countersign(redirected from countersignatures)
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tr.v. coun·ter·signed, coun·ter·sign·ing, coun·ter·signs
To sign (a previously signed document) to vouch for the authenticity of the document.
1. A second or confirming signature on a previously signed document. Also called countersignature.
a. A sign or signal to be given to a sentry in order to obtain passage; a password.
b. A secret sign or signal given in answer to another.
(Law) (tr) to sign (a document already signed by another)
1. Also called: countersignature the signature so written
2. a secret sign given in response to another sign
3. (Military) chiefly military a password
1. a sign used in reply to another sign.
2. a secret sign or signal that must be given by authorized persons seeking admission into a guarded area.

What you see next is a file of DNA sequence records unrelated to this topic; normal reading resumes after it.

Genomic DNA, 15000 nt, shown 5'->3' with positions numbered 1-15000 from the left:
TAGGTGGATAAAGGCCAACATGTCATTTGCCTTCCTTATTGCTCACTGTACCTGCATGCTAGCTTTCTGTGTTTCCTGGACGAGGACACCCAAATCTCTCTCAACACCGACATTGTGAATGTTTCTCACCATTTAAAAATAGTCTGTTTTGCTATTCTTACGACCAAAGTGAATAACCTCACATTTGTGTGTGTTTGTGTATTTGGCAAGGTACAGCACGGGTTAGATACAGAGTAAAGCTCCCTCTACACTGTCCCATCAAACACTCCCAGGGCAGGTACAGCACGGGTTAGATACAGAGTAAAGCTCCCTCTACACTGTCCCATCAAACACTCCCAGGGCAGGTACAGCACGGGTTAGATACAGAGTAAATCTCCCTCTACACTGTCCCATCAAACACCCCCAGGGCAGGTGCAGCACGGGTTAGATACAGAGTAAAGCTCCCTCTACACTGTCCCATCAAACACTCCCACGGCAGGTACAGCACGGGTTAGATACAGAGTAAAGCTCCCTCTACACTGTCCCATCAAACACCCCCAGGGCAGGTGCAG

3. a signature added to another signature, esp. for authentication.v.t.
4. to sign (a document that has been signed by someone else), esp. in confirmation or authentication.
[1585–95; < Middle French contresigne < Italian contrasegno]
coun`ter•sig′na•ture (-ˈsɪg nə tʃər) n.
A secret challenge and its reply. See also challenge; password.
Past participle: countersigned
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|Noun||1.||countersign - a secret word or phrase known only to a restricted group; "he forgot the password"|
positive identification - evidence proving that you are who you say you are; evidence establishing that you are among the group of people already known to the system; recognition by the system leads to acceptance; "a system for positive identification can prevent the use of a single identity by several people"
|2.||countersign - a second confirming signature endorsing a document already signed|
signature - your name written in your own handwriting
|Verb||1.||countersign - add one's signature to after another's to attest authenticity; "You must countersign on this line of the contract"|
sign - be engaged by a written agreement; "He signed to play the casino on Dec. 18"; "The soprano signed to sing the new opera"